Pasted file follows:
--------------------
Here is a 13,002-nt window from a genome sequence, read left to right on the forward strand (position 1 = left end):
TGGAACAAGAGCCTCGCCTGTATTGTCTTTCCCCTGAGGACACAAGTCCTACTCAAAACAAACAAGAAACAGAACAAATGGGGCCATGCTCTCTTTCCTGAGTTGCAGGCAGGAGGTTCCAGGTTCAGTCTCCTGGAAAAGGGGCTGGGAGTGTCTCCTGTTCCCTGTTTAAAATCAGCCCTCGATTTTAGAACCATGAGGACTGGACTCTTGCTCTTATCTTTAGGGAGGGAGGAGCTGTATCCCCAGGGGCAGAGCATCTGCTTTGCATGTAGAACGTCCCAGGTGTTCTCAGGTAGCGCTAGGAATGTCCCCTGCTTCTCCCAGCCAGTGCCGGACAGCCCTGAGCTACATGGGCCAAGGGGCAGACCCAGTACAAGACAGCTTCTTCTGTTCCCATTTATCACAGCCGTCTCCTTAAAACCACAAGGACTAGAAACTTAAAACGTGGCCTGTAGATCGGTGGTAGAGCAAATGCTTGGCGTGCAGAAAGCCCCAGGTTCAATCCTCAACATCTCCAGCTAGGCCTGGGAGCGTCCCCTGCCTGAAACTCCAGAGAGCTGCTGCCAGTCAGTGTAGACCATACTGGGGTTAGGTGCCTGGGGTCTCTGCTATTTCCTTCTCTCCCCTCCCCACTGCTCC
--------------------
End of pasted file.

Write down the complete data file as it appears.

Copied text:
Here is a 13,002-nt window from a genome sequence, read left to right on the forward strand (position 1 = left end):
TGGAACAAGAGCCTCGCCTGTATTGTCTTTCCCCTGAGGACACAAGTCCTACTCAAAACAAACAAGAAACAGAACAAATGGGGCCATGCTCTCTTTCCTGAGTTGCAGGCAGGAGGTTCCAGGTTCAGTCTCCTGGAAAAGGGGCTGGGAGTGTCTCCTGTTCCCTGTTTAAAATCAGCCCTCGATTTTAGAACCATGAGGACTGGACTCTTGCTCTTATCTTTAGGGAGGGAGGAGCTGTATCCCCAGGGGCAGAGCATCTGCTTTGCATGTAGAACGTCCCAGGTGTTCTCAGGTAGCGCTAGGAATGTCCCCTGCTTCTCCCAGCCAGTGCCGGACAGCCCTGAGCTACATGGGCCAAGGGGCAGACCCAGTACAAGACAGCTTCTTCTGTTCCCATTTATCACAGCCGTCTCCTTAAAACCACAAGGACTAGAAACTTAAAACGTGGCCTGTAGATCGGTGGTAGAGCAAATGCTTGGCGTGCAGAAAGCCCCAGGTTCAATCCTCAACATCTCCAGCTAGGCCTGGGAGCGTCCCCTGCCTGAAACTCCAGAGAGCTGCTGCCAGTCAGTGTAGACCATACTGGGGTTAGGTGCCTGGGGTCTCTGCTATTTCCTTCTCTCCCCTCCCCACTGCTCC